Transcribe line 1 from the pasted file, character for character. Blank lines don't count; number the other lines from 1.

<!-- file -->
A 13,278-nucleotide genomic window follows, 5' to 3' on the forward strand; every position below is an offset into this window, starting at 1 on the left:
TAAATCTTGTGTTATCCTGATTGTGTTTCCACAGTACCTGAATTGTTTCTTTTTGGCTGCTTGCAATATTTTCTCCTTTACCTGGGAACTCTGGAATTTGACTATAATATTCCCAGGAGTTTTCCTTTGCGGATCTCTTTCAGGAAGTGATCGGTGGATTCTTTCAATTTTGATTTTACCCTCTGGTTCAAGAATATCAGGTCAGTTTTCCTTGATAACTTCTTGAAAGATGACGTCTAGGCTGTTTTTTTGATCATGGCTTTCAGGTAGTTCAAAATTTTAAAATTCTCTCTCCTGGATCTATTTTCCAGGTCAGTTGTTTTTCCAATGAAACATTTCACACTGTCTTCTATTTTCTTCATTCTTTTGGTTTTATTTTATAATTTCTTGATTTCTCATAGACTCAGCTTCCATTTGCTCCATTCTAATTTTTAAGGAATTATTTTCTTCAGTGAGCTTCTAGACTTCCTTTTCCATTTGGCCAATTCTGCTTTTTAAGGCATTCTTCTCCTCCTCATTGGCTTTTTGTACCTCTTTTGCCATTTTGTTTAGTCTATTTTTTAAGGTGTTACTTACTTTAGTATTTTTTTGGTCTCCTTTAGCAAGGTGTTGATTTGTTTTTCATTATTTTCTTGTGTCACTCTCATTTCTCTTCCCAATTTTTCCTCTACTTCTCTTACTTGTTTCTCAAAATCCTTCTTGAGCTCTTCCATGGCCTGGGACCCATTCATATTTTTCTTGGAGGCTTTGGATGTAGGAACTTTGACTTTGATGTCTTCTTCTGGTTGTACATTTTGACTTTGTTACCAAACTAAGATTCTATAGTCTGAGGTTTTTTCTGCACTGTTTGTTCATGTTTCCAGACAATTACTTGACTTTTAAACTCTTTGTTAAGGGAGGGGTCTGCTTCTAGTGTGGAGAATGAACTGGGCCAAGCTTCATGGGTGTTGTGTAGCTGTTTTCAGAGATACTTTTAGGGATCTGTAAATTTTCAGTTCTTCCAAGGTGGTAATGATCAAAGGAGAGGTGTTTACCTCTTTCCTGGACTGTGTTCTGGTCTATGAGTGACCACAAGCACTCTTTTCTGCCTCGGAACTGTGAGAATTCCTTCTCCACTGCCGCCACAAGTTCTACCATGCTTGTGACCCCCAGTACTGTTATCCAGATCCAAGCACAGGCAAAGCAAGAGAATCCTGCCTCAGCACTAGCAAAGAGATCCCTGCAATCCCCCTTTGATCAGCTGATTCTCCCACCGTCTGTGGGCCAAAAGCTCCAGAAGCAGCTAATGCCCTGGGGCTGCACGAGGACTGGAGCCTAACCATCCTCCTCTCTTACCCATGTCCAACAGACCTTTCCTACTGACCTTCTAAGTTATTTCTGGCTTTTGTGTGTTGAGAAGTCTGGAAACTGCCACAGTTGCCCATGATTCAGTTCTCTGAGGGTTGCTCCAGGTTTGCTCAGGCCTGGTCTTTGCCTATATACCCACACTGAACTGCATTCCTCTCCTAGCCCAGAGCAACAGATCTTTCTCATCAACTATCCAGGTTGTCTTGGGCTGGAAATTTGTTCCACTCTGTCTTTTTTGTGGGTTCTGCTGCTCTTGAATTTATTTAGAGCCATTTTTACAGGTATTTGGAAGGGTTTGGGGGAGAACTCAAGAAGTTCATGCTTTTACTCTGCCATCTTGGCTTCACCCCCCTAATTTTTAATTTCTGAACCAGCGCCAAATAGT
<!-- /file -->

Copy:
A 13,278-nucleotide genomic window follows, 5' to 3' on the forward strand; every position below is an offset into this window, starting at 1 on the left: